The Numbers Behind Facebook’s Fight for Premium Video Content
- Ver Original
- Setembro 24º, 2014
SAN DIEGO, CALIF. (TheStreet) — With adults now spending about a sixth of their daily digital time consuming video, and advertisers allocating larger chunks of their budgets to the format, digital video is clearly on the upswing. No company knows this better than Facebook (FB) , which is the number two destination for video views after Google (GOOG) in the U.S. and reportedly on the prowl for talent to appropriate from its rival.
Facebook is courting top YouTube producers such as Disney-owned (DIS)Maker Studios and looking to introduce a new video ad format before the end of the year, according to The Wall Street Journal. The idea is to convince content creators to go native with Facebook, in lieu of posting YouTube clips, and bite off hundreds of millions of monetizeable video views in the process.
At stake is a digital video ad market expected to balloon to $12.82 billion in the U.S. by 2018, by eMarketer’s account.
For Facebook to reach YouTube-like status — the Google property owns a fifth of video ad revenue (or $1.13 billion) in the US — the company needs to append pre-, mid-, or post-roll ads to premium videos. Since users personal videos are probably off limits, Facebook needs the Maker Studios of the world to be Team Facebook. In August, Maker Studios was the top YouTube Partner Channel in the U.S. with 45.3 million unique viewers, according to comScore.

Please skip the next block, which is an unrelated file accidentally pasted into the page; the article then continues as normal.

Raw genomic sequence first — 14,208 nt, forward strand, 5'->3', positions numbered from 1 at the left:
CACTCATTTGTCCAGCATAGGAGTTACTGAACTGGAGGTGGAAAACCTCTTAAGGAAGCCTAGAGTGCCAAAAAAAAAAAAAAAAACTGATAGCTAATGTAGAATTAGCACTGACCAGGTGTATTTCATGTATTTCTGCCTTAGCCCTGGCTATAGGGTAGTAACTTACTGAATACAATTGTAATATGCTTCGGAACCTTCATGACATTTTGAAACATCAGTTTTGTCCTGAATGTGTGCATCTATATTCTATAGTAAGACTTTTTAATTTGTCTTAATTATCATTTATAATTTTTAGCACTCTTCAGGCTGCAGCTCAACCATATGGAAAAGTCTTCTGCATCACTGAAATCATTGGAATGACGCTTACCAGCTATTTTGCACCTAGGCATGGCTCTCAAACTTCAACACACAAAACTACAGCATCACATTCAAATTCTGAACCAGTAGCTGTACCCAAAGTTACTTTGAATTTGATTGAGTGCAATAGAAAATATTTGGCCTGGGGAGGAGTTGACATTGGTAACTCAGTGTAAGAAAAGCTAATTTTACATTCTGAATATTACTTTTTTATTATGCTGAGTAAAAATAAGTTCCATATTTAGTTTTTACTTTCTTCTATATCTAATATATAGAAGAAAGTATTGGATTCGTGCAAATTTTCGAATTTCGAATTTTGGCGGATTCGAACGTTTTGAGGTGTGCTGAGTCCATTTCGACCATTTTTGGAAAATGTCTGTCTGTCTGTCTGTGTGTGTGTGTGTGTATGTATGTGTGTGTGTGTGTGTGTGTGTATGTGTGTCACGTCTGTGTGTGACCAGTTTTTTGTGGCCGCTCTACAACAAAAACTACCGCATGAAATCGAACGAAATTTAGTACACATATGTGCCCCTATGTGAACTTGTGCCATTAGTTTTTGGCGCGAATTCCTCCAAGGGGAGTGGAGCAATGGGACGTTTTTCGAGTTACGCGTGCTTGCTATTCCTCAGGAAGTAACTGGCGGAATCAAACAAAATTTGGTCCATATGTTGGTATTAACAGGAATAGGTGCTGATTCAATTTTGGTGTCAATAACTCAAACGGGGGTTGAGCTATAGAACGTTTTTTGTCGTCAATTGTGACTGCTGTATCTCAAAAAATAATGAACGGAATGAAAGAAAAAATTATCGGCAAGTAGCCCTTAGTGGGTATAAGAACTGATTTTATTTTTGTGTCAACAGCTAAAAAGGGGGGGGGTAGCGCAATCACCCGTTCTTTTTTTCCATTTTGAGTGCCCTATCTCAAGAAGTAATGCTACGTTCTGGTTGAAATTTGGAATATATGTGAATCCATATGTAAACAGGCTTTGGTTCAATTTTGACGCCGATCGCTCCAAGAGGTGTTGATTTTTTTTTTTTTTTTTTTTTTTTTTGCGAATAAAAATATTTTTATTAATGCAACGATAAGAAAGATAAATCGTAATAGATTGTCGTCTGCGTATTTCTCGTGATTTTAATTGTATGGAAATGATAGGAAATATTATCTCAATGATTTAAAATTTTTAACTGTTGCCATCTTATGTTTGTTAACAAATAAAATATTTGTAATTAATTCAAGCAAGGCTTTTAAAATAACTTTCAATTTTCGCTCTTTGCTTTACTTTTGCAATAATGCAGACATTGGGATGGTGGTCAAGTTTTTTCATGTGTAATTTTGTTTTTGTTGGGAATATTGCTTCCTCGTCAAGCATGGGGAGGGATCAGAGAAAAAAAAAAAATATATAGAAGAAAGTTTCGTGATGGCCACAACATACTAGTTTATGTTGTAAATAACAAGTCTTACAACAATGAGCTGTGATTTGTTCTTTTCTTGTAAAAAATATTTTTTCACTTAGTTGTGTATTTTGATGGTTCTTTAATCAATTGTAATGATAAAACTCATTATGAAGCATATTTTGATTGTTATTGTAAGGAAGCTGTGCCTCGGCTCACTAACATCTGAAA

Those views could be Facebook’s to throw ads against. As it stands, the social network attracts roughly 10% of U.S. digital ad spend, according to eMarketer. In the second quarter, Facebook generated $2.91 billion in revenue, with advertising revenue accounting for $2.68 billion of that, a 67% increase year over year. Mobile advertising revenue rose rose 41% year over year, accounting for 62% of total advertising sales, coming in at $1.66 billion.
Given that a massive chunk (11.7%) of digital ad spend now goes directly toward online video, it’s easy to see why Facebook would want to expand its video ad offerings into the premium realm and gobble up that share.
Some other data points worth noting:
- In 2013, the digital video ad format surpassed the digital classified ad to become the fourth largest ad format behind search, banner, and mobile. The ad type brought in $2.8 billion in revenue. Source: IAB/PwC 2013 Internet Advertising Full-Year Report.
- Digital video ad spending in the U.S. is projected to more than double this year to $5.96 billion. Source: eMarketer.
- Between April and June of this year, video ads and video views for professional, rights managed video each inflated 28% over the same period one year ago. Source: FreeWheel Video Monetization Report Q2 2014.
- In the second quarter, ad views on long-form digital video, which includes TV shows, livestreams, feature films, and sporting events lasting 20 minutes or longer, grew 35% year-over-year. Source: FreeWheel Video Monetization Report Q2 2014.
- Between June and September, there was an average of more than 1 billion video views on Facebook every day. Source: Facebook.
- In August, 160 million people in the U.S. viewed videos on Facebook. Google properties, primarily YouTube, attracted 196.5 million unique viewers. Source: ComScore August 2014 U.S. Online Video Rankings.
- In 2014, video will account for 15.9% of adults’ digital time in the US. Source: eMarketer.
Not to say Facebook will be successful in its video endeavor — users will surely protest the addition of more ads — but far be it from the social network to leave money on the table or shy away from a challenge to beat Google.
For the time being, the Menlo Park, Calif.-based company is hush-hush on its intentions. When reached via e-mail, a Facebook spokesperson declined to provide comment.
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